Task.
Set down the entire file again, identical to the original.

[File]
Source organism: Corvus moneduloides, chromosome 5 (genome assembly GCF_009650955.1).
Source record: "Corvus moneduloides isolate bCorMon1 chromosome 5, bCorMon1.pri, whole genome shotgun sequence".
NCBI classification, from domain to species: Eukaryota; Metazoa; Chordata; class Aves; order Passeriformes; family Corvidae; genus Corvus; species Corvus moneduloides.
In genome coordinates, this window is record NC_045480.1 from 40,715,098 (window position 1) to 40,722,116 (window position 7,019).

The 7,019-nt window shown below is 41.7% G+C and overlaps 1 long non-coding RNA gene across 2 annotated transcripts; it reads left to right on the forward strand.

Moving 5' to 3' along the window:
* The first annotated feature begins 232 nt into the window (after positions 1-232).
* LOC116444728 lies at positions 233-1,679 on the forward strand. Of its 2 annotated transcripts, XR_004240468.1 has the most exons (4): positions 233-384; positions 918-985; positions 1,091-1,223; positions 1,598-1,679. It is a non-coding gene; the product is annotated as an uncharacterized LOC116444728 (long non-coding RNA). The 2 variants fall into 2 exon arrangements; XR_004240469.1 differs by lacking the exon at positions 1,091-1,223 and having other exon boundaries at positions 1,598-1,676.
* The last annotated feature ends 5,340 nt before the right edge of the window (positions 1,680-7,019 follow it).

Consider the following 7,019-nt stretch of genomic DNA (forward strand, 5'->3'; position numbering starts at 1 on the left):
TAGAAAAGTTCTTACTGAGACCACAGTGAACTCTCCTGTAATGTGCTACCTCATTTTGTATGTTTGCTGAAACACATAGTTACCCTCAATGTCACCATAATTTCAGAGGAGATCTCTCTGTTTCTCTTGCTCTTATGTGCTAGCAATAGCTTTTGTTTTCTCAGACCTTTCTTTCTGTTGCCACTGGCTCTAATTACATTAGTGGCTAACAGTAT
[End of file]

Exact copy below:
Source organism: Corvus moneduloides, chromosome 5 (genome assembly GCF_009650955.1).
Source record: "Corvus moneduloides isolate bCorMon1 chromosome 5, bCorMon1.pri, whole genome shotgun sequence".
NCBI classification, from domain to species: Eukaryota; Metazoa; Chordata; class Aves; order Passeriformes; family Corvidae; genus Corvus; species Corvus moneduloides.
In genome coordinates, this window is record NC_045480.1 from 40,715,098 (window position 1) to 40,722,116 (window position 7,019).

The 7,019-nt window shown below is 41.7% G+C and overlaps 1 long non-coding RNA gene across 2 annotated transcripts; it reads left to right on the forward strand.

Moving 5' to 3' along the window:
* The first annotated feature begins 232 nt into the window (after positions 1-232).
* LOC116444728 lies at positions 233-1,679 on the forward strand. Of its 2 annotated transcripts, XR_004240468.1 has the most exons (4): positions 233-384; positions 918-985; positions 1,091-1,223; positions 1,598-1,679. It is a non-coding gene; the product is annotated as an uncharacterized LOC116444728 (long non-coding RNA). The 2 variants fall into 2 exon arrangements; XR_004240469.1 differs by lacking the exon at positions 1,091-1,223 and having other exon boundaries at positions 1,598-1,676.
* The last annotated feature ends 5,340 nt before the right edge of the window (positions 1,680-7,019 follow it).

Consider the following 7,019-nt stretch of genomic DNA (forward strand, 5'->3'; position numbering starts at 1 on the left):
TAGAAAAGTTCTTACTGAGACCACAGTGAACTCTCCTGTAATGTGCTACCTCATTTTGTATGTTTGCTGAAACACATAGTTACCCTCAATGTCACCATAATTTCAGAGGAGATCTCTCTGTTTCTCTTGCTCTTATGTGCTAGCAATAGCTTTTGTTTTCTCAGACCTTTCTTTCTGTTGCCACTGGCTCTAATTACATTAGTGGCTAACAGTAT